) in the two isolates in the present study. In the Cryptosporidium genome, the gp60 gene was used for C. parvum and C. ubiquitum subtype analysis due to its heterogeneity and biological correlation. Although no C. parvum and C. ubiquitum were detected, the two positive samples were analyzed by nested-PCR targeting the gp60 gene (Feng et al., 2007bFeng Y, Ortega Y, He G, Das P, Xu M, Zhang X, et al. Wide geographic distribution of Cryptosporidium bovis and the deer-like genotype in bovines. Vet Parasitol 2007b; 144(1-2): 1-9. http://dx.doi.org/10.1016/j.vetpar.2006.10.001. PMid:17097231.
http://dx.doi.org/10.1016/j.vetpar.2006....
). The results were negative; no PCR amplicon was amplified. Currently, there are several reports on cervid infections with the Cryptosporidium deer genotype in England, Australia, Czech Republic, China, and Japan (Cinque et al., 2008Cinque K, Stevens MA, Haydon SR, Jex AR, Gasser RB, Campbell BE. Investigating public health impacts of deer in a protected drinking water supply watershed. Water Sci Technol 2008; 58(1): 127-132. http://dx.doi.org/10.2166/wst.2008.632. PMid:18653946.
http://dx.doi.org/10.2166/wst.2008.632...
; Feng et al., 2007aFeng Y, Alderisio KA, Yang W, Blancero LA, Kuhne WG, Nadareski CA, et al. Cryptosporidium genotypes in wildlife from a New York watershed. Appl Environ Microbiol 2007a; 73(20): 6475-6483. http://dx.doi.org/10.1128/AEM.01034-07. PMid:17720824.
http://dx.doi.org/10.1128/AEM.01034-07...
; Koehler et al., 2016Koehler AV, Haydon SR, Jex AR, Gasser RB. Cryptosporidium and Giardia taxa in faecal samples from animals in catchments supplying the city of Melbourne with drinking water (2011 to 2015). Parasit Vectors 2016; 9:315. https://dx.doi.org/10.1186%2Fs13071-016-1607-1.
https://dx.doi.org/10.1186%2Fs13071-016-...
; Perz & Le Blancq, 2001Perz JF, Le Blancq SM. Cryptosporidium parvum infection involving novel genotypes in wildlife from lower New York State. Appl Environ Microbiol 2001; 67(3): 1154-1162. http://dx.doi.org/10.1128/AEM.67.3.1154-1162.2001. PMid:11229905.
http://dx.doi.org/10.1128/AEM.67.3.1154-...
; Robinson et al., 2011Robinson G, Chalmers RM, Stapleton C, Palmer SR, Watkins J, Francis C, et al. A whole water catchment approach to investigating the origin and distribution of Cryptosporidium species. J Appl Microbiol 2011; 111(3): 717-730. http://dx.doi.org/10.1111/j.1365-2672.2011.05068.x. PMid:21649804.
http://dx.doi.org/10.1111/j.1365-2672.20...
; Xiao et al., 2002Xiao L, Sulaiman IM, Ryan UM, Zhou L, Atwill ER, Tischler ML, et al. Host adaptation and host-parasite co-evolution in Cryptosporidium: implications for taxonomy and public health. Int J Parasitol 2002; 32(14): 1773-1785. http://dx.doi.org/10.1016/S0020-7519(02)00197-2. PMid:12464424.
http://dx.doi.org/10.1016/S0020-7519(02)...
). However, there is little genotype information about Cryptosporidium in Père David’s deer. In the present study, the genotype identified in the Père David’s deer is similar to the Cryptosporidium deer genotype reported before; however, compared with the Cryptosporidium deer genotype (GenBank accession numbers: KX259129), there were three mutants. More information and future studies are needed to determine whether this genotype represents a new genotype.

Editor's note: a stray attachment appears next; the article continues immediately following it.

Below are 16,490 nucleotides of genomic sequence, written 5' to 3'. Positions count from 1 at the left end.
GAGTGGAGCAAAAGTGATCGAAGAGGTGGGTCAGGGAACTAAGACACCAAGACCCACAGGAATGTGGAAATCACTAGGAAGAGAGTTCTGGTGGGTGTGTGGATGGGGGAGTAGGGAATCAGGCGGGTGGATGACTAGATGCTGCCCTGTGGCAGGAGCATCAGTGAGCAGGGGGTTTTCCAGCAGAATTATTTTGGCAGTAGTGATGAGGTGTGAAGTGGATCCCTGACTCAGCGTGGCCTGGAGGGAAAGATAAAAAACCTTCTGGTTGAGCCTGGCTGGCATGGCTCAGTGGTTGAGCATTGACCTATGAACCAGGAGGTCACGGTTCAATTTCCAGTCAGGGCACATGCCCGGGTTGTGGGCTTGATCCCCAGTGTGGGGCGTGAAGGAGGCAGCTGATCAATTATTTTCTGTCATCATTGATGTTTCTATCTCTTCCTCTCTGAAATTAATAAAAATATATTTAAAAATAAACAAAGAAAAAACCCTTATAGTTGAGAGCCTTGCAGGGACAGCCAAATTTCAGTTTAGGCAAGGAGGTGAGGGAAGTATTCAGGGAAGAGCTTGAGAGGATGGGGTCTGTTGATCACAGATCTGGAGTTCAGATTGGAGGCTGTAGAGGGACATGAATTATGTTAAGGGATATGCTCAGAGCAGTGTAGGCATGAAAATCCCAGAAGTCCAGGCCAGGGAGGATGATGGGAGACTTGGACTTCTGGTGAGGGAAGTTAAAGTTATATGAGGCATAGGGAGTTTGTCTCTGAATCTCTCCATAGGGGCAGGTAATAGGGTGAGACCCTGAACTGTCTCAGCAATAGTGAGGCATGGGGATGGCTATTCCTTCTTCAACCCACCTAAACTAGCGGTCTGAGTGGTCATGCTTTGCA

Phylogenetic analyses

Phylogenetic relationships were established by the NJ method; the Plasmodium cathemerium sequence was used as the outgroup, and the sequence similarity between Cryptosporidium species and genotypes available in GenBank was observed based on SSU rRNA (Figure 1). Cryptosporidium forms two main groups, one of which includes C. muris, C. serpentis, C. galli and C. andersoni, previously known as parasitic gastrosporidium. The other group includes C. bovis, C. ryanae, C. scrofarum, Cryptosporidium pig genotype, C. avium, C. baileyi, C. canis, C. suis, C. lemurs, C. wrairi, C. meleagridis, C. parvum, Cryptosporidium deer genotype, and the isolated strain of Cryptosporidium derived from Père David’s deer (MK571183). The results indicated that Cryptosporidium spp. Père David’s deer (the newly generated sequences in this study) was clustered in the Cryptosporidium deer genotype branch. The genotype shares a branch with isolates from the United States, Japan and China and is closely related to C. ryanae and C. bovis. These results indicate that the Cryptosporidium isolated from the Père David’s deer in this study were close to the Cryptosporidium deer genotype. This study reported the prevalence (1.46%, 2/137) of Cryptosporidium infection in Père David’s deer in the Dafeng Reserve, China, for the first time. The genotype identified in Père David’s deer in the Dafeng Reserve was Cryptosporidium deer genotype with 3 mutants, which was closely related to C. ryanae and C. bovis. Further investigation into the transmission dynamics of these pathogens should be continued.

Figure 1
Phylogenetic relationship between SSU rRNA sequences of Cryptosporidium was analyzed using the Kimura-2 parametric model of Neighbor-Joining (NJ). The numbers on branches was the percentage of the bootstrap values in 1000 replicates. The Cryptosporidium isolates identified in this study are represented by black triangles.

Acknowledgements

Project support was provided by A Project Funded by the Priority Academic Program Development of Jiangsu Higher Education Institutions(Veterinary Medicine);

  • How to cite: Huang SY, Fan YM, Yang Y, Ren YJ, Gong JZ, Yao N, et al. Prevalence and molecular characterization of Cryptosporidium spp. in Père David’s deer (Elaphurus davidianus) in Jiangsu, China. Braz J Vet Parasitol 2020;29(2):e017919. https://doi.org/10.1590/S1984-29612020013

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Publication Dates

  • Publication in this collection
    18 May 2020
  • Date of issue
    2020

History

  • Received
    15 Oct 2019
  • Accepted
    16 Dec 2019
Colégio Brasileiro de Parasitologia Veterinária FCAV/UNESP - Departamento de Patologia Veterinária, Via de acesso Prof. Paulo Donato Castellane s/n, Zona Rural, , 14884-900 Jaboticabal - SP, Brasil, Fone: (16) 3209-7100 RAMAL 7934 - Jaboticabal - SP - Brazil
E-mail: cbpv_rbpv.fcav@unesp.br